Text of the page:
Last night, Bear held up his phone to my face to show me a funny text.
I slowly pushed his hand away from my face until my eyes could focus on the words.
“Can you not see that?” he asked.
“Yes, I can see it.”
“Why’d you push it back?”
“Because I can’t see it up close like that.”
“You need to get your eyes checked, babe.”
“I DO NOT.”
“I’m just saying, you’ve said you’ve been squinting and straining lately. Probably time.”
“I DON’T NEED GLASSES.”
I got home from carpool this morning and scheduled an appointment at a local eye clinic for an exam. Bear called me a few minutes later.
“I just made an eye exam appointment.”
“You want me to come with you?”
“NO. I’m not SCARED because I DON’T NEED GLASSES.”
“Ok. What time’s your appointment?”
“You want me to pick you up or meet you there?”
“Pick me up if you can…”
We arrived at the eye clinic and the receptionist asked me about my eye health history.
“Glasses or contacts?”
“Neither. I don’t wear glasses.”
“I just need an eye exam.”
“Ok, not a problem! Just fill out this paperwork and I’ll meet you in that little room.”
Bear and I went to the little room and I began filling out the paperwork. “Can you read that?” Bear asked me.
“Shut up, yes. I can read it.”
Bear held up two fingers. “How many fingers?”
“Ms. Salem? Hi there. I’m going to get you started.” A lovely, young eye technician with shiny green eyes and deep brown skin took her seat across from me. I liked her. She seemed nice.
We started with the regular eye chart. I could read all the letters, no problem. She then used a little machine to puff air into my eyeballs. I don’t know why. All of this seemed really silly. I don’t need glasses, so it was all sort of a waste of time.
She informed me I was to wait for the eye doctor to meet me in the room with the giant machine called a phoropter. I prefer to call it a photorapdadon. Because it looks like a metal dinosaur with lots of eyes.
I was going to miss her.
The doctor, a petite Asian man in a petite-sized suit, walked in and introduced briefly. Then he placed an eye chart in front of me and pulled the photorapdadon in front of my face. I looked through the photorapdadon’s different eye holes and read off the letters on the eye chart. Easily.
See? I don’t need glasses.
Then, the doctor started flipping these little lenses back and forth inside the photorapdadon eyes asking which looked clearer. He’d say, “Lens 1. Lens 2. Which is clearer?”
The trouble was that they were all really similar for me. 1 and 2 were such a close call that I couldn’t tell which one was clearer. And he kept prodding, “1 or 2. 1 or 2,” flipping the lenses back and forth.
“I…I don’t know…”
“1? 2. 1. 2.” <flip flip>
“I’m not sure.”
“1 or 2.” <flip flip>
“1, I guess?”
“1 or 2.” <flip flip>
“1. 1. I’ll go with 1…”
He flipped the photorapdadon around again and flipped more lenses, asking which looked blurry or clear, all while telling me not to squint or strain or try to hard to see…which was like, impossible. How are you supposed to take an eye test without trying to see? I felt so much pressure.
Then he told me to lean my head back for eye drops. “These will burn,” he said, which didn’t really feel like enough of a warning. They burned a lot. “That’ll take about 10 minutes. Go pick out a pair of frames, pay, and I’ll take one last look and we’ll be done.”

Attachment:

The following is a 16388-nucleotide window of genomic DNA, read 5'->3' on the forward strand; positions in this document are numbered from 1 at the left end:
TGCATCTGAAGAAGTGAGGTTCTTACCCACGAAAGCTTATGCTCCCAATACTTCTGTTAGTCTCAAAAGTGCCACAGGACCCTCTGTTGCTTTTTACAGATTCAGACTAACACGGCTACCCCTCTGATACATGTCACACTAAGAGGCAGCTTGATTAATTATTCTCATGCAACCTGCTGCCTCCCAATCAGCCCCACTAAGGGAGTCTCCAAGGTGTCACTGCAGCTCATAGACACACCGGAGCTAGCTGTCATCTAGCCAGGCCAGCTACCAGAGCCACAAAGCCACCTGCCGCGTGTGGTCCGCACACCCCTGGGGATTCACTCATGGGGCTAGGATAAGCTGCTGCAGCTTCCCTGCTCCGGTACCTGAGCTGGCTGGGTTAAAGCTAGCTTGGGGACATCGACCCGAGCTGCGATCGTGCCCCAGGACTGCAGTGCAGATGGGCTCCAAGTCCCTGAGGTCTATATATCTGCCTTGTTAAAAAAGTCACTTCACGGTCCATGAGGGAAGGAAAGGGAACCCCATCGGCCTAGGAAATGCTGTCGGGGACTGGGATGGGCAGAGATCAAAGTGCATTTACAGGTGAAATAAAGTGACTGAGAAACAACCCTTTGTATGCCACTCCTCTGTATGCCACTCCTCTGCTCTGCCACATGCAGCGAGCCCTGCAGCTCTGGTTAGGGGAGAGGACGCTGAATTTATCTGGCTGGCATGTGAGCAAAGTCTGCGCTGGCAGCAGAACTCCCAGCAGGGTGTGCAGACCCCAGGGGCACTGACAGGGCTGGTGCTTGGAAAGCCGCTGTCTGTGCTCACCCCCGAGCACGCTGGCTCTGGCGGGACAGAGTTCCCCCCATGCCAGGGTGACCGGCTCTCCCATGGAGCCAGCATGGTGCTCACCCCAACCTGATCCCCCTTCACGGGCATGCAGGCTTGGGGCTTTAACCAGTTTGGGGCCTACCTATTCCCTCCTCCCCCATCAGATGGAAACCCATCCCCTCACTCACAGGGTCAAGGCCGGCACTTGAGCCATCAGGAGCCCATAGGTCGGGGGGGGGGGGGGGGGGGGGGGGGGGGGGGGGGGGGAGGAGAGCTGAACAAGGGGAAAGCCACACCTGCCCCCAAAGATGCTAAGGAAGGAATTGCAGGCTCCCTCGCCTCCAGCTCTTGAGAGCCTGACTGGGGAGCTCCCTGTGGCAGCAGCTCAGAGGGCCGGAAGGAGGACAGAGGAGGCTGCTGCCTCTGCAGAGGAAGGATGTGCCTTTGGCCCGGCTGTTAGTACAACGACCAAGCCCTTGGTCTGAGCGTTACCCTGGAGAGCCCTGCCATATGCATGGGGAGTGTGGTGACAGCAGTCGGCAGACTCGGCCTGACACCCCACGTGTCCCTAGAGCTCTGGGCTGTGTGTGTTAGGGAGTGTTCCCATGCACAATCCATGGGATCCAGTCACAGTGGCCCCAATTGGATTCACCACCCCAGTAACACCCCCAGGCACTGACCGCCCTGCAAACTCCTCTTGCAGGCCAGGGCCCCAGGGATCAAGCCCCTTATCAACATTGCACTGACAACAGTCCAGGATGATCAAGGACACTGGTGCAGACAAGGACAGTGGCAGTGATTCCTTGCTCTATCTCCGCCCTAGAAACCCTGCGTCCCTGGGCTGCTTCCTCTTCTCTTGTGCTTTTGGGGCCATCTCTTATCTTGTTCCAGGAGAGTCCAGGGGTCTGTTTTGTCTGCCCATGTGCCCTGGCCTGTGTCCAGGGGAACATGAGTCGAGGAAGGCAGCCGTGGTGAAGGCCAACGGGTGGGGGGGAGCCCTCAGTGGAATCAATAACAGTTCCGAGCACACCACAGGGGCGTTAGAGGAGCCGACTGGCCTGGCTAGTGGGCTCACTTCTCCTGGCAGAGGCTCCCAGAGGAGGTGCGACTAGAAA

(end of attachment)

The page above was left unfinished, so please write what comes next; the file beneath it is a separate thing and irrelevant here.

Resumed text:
“Wait. Pick frames?”
“Yes. From the far wall.”
“For who?” The little doctor left. “Frames for WHO?”
This was the quite unceremonious way I found out I need glasses today.
What the doctor didn’t explain was that he’d just dilated my pupils. Having never had my pupils dilated before, I didn’t realize that “that’ll take 10 minutes” meant I would basically be blind within 10 minutes. Which makes it seem like a very silly time to be choosing eyeglass frames…
Bear helped me choose two pair we both liked and then led me back to a chair because I COULDN’T SEE ANYTHING. Another employee wrote up my order and billed me for the exam. I tried to pay but I literally couldn’t see the credit card machine. “I can’t see ANYTHING.”
“That’ll go away in an hour or so,” the employee said.
“Is this how people who can’t see feel? I mean, this must be terrible. I can’t see anything.”
“Yeah. It’ll get better in a while.”
“I can’t see ANYTHING on my phone.”
“I’m a little dramatic.”
“I hadn’t noticed…”
Finally, the little doctor called me back in for my final round of torture. If you thought the pressure of the photorapdadon was bad, wait until you sit in a chair with your pupils the size of your whole eyeball while a tiny doctor shines light DIRECTLY INTO THEM.
“OW!” I said.
“Yes, I know.”
Like…that doesn’t help me. The fact that you know actually makes it worse. You should have said something if you KNEW this was going to be an OW.
He used a sideways microscope-looking machine along with his flashlight from hell to examine the INSIDE of my eyeball for THREE HOURS. (Yes, it was about 4 minutes, Bear, I know.) Then, he whisked all the eyeball equipment away and I tried to focus on him while he read me the results:
“You have a very slight need for prescription. You probably wouldn’t notice it if you didn’t use computers all day. This prescription will get worse in the coming years and by the time you’re about 42 or 43, you’ll need bifocals. For now, just wear glasses while you’re in front of the computer or reading. Here is your prescription. Have a great day.”
So there ya have it folks. I walked into the eye clinic able to see without a need for glasses and walked out completely blind holding my new glasses prescription. It feels a liiiiiitle like a conspiracy to me.
I guess….yay new accessories?
(I still don’t think I need glasses.”